Maybe this is obvious but if you want answers for parts you need to go to a real parts person who will almost certainly NOT be found at the average O'Reilly, Autozone, or CarQuest store. The local Napa store has a a couple helpful people who understand old and non-standard configurations but it's still best to hit them up during slower hours and thank them when you get good service. The ding dong at O'Reilly that asks why you might want to buy a muffler and pieces of exhaust pipe rather than go to Midas is not the twit that will try to figure out what points will fit your distributor that may have started life on a VW, or old Jeep, or . . .
I have two distributors and have kept the box tags for the points, cap, and condenser for both of them. I have also kept the old but still serviceable parts in the side tool box for just in case. Kind of like keeping a spare coil or two and a timer available in the car that runs the stock ignition.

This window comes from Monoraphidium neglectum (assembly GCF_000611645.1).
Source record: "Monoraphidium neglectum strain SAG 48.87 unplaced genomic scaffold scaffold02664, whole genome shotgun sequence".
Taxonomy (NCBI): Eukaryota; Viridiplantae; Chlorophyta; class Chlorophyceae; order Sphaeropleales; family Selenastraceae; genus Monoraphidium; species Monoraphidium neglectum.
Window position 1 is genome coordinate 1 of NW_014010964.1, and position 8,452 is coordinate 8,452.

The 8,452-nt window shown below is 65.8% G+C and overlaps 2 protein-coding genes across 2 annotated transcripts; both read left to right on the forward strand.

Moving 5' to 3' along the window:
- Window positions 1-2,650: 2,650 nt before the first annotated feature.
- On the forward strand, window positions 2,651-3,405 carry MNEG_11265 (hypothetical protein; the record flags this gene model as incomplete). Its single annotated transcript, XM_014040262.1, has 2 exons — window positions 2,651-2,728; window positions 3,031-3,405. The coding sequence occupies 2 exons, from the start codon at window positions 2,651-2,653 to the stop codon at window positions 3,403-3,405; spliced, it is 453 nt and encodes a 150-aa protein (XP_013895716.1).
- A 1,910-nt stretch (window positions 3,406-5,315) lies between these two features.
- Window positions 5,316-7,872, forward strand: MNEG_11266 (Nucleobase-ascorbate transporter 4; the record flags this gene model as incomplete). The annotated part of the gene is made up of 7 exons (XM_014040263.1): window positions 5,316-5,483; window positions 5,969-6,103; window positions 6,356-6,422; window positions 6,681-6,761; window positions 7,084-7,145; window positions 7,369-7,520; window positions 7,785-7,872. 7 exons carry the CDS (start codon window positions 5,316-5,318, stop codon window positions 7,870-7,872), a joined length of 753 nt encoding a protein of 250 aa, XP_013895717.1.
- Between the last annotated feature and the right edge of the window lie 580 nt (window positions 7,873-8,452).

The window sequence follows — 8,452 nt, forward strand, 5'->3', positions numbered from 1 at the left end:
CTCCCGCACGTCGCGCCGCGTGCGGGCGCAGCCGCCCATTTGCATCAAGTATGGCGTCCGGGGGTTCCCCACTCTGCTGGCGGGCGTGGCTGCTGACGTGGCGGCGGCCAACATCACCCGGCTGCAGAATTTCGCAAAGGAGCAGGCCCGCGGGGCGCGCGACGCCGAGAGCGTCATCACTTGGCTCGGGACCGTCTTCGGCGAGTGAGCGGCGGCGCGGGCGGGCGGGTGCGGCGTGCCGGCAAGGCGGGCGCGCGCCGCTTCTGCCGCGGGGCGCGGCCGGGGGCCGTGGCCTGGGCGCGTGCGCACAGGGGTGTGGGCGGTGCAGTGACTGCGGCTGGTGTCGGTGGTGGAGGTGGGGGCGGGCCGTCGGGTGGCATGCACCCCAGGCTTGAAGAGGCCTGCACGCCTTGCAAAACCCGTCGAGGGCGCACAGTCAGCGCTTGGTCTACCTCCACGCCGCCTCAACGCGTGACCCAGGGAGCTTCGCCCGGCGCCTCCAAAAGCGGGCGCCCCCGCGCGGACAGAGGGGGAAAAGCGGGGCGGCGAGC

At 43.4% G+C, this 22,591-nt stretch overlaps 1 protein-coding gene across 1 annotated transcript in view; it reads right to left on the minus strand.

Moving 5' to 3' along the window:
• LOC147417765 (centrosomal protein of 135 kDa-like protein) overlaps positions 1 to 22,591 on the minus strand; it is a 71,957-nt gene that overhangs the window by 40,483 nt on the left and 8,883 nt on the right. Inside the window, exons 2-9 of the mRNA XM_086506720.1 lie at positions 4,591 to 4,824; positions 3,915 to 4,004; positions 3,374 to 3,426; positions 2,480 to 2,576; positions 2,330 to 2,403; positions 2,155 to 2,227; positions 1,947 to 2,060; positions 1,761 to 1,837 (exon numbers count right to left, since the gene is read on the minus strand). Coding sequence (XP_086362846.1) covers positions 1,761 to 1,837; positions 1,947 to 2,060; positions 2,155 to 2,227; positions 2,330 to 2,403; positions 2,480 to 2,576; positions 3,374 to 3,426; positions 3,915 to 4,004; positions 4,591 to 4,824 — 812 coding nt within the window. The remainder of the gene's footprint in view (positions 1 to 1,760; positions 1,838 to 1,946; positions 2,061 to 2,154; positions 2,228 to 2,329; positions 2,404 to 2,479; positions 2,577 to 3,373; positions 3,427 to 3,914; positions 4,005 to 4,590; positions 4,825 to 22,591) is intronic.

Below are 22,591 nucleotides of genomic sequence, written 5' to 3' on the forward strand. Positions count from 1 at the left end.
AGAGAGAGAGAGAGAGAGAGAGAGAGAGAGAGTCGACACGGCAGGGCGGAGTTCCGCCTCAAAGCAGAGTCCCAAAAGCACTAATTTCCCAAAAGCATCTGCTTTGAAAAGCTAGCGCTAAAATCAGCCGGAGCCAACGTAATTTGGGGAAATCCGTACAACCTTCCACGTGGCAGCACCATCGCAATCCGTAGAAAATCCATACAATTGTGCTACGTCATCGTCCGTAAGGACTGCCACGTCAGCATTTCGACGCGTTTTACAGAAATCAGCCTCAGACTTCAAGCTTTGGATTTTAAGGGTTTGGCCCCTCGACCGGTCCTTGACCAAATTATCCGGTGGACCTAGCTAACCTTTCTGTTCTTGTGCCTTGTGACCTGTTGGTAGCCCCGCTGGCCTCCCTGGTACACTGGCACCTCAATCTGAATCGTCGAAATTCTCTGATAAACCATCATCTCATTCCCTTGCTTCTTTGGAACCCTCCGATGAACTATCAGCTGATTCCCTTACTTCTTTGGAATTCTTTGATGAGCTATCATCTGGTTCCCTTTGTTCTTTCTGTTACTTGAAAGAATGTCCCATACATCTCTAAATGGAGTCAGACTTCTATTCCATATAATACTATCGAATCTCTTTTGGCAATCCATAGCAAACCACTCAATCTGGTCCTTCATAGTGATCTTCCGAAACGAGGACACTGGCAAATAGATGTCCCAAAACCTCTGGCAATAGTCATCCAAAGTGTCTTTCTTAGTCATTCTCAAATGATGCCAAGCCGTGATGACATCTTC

Noticing your white plastic pail Steve Wonder if its PVC plastic. What looks like a metal can on the right much better! Think I will use black iron for my shop air lines!
I remember those cowboy waste baskets.
simple just buy 4 coils
That hat looks like Hoppalong Cassidy!
Yes, any information we can record about our cars will probably be appreciated by folks in the future. Even repairs with original type parts are helpful to know. I.e. when was the engine rebuilt, what was done to it etc. I keep a record for our cars and it lives under the seat. It tells things like when the oil was changed. When I checked the bearing clearance and if any shims were removed from which side(s) and how many shims were removed. So next time I will take the shim off the other side if it needs some clearance taken up. And in the case of our 1918 – that there are not any more shims to remove on three of the rod bearings.